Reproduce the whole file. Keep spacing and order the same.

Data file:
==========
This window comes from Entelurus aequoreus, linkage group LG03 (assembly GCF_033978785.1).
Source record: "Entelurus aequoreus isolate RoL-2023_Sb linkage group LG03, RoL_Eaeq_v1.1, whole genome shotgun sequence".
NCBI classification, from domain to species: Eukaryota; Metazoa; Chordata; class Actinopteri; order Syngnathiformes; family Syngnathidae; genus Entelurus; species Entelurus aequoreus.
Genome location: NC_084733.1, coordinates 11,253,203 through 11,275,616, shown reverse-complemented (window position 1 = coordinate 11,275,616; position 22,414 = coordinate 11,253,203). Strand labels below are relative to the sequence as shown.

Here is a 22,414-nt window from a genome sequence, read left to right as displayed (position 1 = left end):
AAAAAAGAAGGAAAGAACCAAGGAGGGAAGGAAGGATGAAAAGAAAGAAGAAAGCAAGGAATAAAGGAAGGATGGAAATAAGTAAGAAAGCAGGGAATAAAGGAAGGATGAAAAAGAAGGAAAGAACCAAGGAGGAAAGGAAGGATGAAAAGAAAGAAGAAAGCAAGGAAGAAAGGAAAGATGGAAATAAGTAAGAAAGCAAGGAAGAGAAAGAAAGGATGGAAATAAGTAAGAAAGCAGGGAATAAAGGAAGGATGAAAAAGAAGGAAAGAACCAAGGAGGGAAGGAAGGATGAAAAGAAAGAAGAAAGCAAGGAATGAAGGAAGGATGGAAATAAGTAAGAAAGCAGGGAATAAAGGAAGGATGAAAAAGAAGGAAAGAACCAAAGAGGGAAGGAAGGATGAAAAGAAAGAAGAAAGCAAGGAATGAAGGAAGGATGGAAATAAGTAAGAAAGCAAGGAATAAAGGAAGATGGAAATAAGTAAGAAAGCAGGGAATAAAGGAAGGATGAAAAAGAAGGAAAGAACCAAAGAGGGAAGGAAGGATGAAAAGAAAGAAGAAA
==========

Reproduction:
This window comes from Entelurus aequoreus, linkage group LG03 (assembly GCF_033978785.1).
Source record: "Entelurus aequoreus isolate RoL-2023_Sb linkage group LG03, RoL_Eaeq_v1.1, whole genome shotgun sequence".
NCBI classification, from domain to species: Eukaryota; Metazoa; Chordata; class Actinopteri; order Syngnathiformes; family Syngnathidae; genus Entelurus; species Entelurus aequoreus.
Genome location: NC_084733.1, coordinates 11,253,203 through 11,275,616, shown reverse-complemented (window position 1 = coordinate 11,275,616; position 22,414 = coordinate 11,253,203). Strand labels below are relative to the sequence as shown.

Here is a 22,414-nt window from a genome sequence, read left to right as displayed (position 1 = left end):
AAAAAAGAAGGAAAGAACCAAGGAGGGAAGGAAGGATGAAAAGAAAGAAGAAAGCAAGGAATAAAGGAAGGATGGAAATAAGTAAGAAAGCAGGGAATAAAGGAAGGATGAAAAAGAAGGAAAGAACCAAGGAGGAAAGGAAGGATGAAAAGAAAGAAGAAAGCAAGGAAGAAAGGAAAGATGGAAATAAGTAAGAAAGCAAGGAAGAGAAAGAAAGGATGGAAATAAGTAAGAAAGCAGGGAATAAAGGAAGGATGAAAAAGAAGGAAAGAACCAAGGAGGGAAGGAAGGATGAAAAGAAAGAAGAAAGCAAGGAATGAAGGAAGGATGGAAATAAGTAAGAAAGCAGGGAATAAAGGAAGGATGAAAAAGAAGGAAAGAACCAAAGAGGGAAGGAAGGATGAAAAGAAAGAAGAAAGCAAGGAATGAAGGAAGGATGGAAATAAGTAAGAAAGCAAGGAATAAAGGAAGATGGAAATAAGTAAGAAAGCAGGGAATAAAGGAAGGATGAAAAAGAAGGAAAGAACCAAAGAGGGAAGGAAGGATGAAAAGAAAGAAGAAA